1. Supplies: 1/2 to 1 yard of fabric depending on the size of your pillow insert. I always measure the length of my pillow and then add about 1" to get my fabric length and width (if it's a square pillow). This insert was 18" x 18" so I measured out two cuts of 19" x 19" fabric. You'll also need sharp scissors, your pillow insert, a sewing machine, an embroidery needle and thread. 2. Stitch all the way around the pillow being sure to start 3" away from a corner and stopping about 3" away from the opposite as shown. Leave enough room for your insert to go in without having to hand-stitch those corners. Iron back the open seams. 3. Turn right side out and press the edges flat. Insert your pillow. Stitch close using the same invisible stitch. 4. Place behind your circle pillow for a happy little corner.When choosing coordinating fabrics, I suggest sticking to a color palette of 3 to 5 colors. Although I used patterns exclusively for these pillows, they all work together, because they all work within the limited palette of black, white, blue and green. If you're going for a lot of prints you're going to want to vary the print size. I chose two large, bold prints for my larger pillows and smaller prints for my smaller pillows. I also chose to mix florals with geometric patterns to keep things modern but playful.I can play up the granny-chic vibe by switching things around a bit and layering two florals with a simple geometric pattern, a solid, or another floral.I can also flip my circle pillow around and pair two geometric patterns for a completely different look. Versatility is one of my favorite elements of design, because I feel like I can easily refresh my space without having to start all over again. Sometimes all it takes is rearranging, pairing something new together, or an afternoon at your sewing machine. xo. Rachel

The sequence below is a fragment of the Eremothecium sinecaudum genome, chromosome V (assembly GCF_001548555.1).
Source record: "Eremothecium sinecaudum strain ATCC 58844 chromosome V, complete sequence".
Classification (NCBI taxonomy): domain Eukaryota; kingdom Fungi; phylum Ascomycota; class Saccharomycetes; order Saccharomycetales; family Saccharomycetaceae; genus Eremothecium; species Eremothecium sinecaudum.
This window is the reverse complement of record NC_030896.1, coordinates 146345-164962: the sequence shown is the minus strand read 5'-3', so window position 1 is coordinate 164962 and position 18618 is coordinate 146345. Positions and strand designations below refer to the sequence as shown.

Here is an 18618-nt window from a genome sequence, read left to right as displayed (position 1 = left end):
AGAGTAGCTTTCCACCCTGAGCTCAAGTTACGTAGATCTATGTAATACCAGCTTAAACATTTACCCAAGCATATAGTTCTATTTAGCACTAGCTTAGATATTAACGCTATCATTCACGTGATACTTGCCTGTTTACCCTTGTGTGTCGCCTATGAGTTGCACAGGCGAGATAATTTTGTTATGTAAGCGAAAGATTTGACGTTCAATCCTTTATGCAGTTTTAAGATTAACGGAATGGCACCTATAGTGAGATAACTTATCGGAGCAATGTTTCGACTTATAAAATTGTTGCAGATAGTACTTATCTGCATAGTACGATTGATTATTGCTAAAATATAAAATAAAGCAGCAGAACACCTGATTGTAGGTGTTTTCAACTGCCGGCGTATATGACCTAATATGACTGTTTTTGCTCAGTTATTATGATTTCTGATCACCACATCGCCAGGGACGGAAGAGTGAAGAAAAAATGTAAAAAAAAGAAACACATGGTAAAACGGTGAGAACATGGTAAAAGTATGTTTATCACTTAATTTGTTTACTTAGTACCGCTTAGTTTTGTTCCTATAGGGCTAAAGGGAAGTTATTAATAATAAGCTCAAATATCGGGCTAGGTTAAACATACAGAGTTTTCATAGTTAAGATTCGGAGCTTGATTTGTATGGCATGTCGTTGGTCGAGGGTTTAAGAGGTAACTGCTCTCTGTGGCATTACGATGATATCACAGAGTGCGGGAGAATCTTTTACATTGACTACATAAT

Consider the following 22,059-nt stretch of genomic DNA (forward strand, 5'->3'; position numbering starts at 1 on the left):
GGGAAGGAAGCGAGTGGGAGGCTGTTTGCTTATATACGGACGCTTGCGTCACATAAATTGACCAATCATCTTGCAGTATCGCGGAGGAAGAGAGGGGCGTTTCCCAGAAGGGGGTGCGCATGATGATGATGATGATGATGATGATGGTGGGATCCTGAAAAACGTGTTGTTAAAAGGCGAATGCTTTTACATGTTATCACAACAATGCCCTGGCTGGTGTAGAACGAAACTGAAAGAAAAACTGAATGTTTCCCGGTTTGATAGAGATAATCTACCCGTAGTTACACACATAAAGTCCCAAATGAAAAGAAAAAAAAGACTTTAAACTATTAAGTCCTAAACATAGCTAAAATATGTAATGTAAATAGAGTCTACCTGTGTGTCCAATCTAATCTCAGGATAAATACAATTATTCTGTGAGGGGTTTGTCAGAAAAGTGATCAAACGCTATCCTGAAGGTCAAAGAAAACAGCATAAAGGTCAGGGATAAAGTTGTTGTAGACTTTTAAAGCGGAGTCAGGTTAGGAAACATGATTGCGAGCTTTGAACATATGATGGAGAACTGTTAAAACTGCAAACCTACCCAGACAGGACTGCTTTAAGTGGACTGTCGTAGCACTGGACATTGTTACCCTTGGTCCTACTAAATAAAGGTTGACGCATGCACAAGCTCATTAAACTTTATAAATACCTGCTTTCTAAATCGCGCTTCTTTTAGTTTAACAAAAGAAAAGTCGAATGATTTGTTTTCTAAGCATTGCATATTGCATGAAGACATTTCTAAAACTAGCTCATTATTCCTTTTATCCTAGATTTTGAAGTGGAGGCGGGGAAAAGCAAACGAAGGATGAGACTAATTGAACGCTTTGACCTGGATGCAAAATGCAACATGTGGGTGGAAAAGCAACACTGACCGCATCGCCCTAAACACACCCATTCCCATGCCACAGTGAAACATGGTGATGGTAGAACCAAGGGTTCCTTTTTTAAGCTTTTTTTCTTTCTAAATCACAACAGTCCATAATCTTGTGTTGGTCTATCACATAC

Starburst mirrors are so chic in metallics and I'm really loving gold accents lately. I wanted to create something for our bedroom that replaced an old art piece that wasn't really working and that also added more light to a dark corner in that space. I kind of held my breath while I was working on this, because I honestly wasn't sure if it was going to look really handmade or not. I was thrilled with the end result once I had it hung. It's just become of of my favorite finished projects!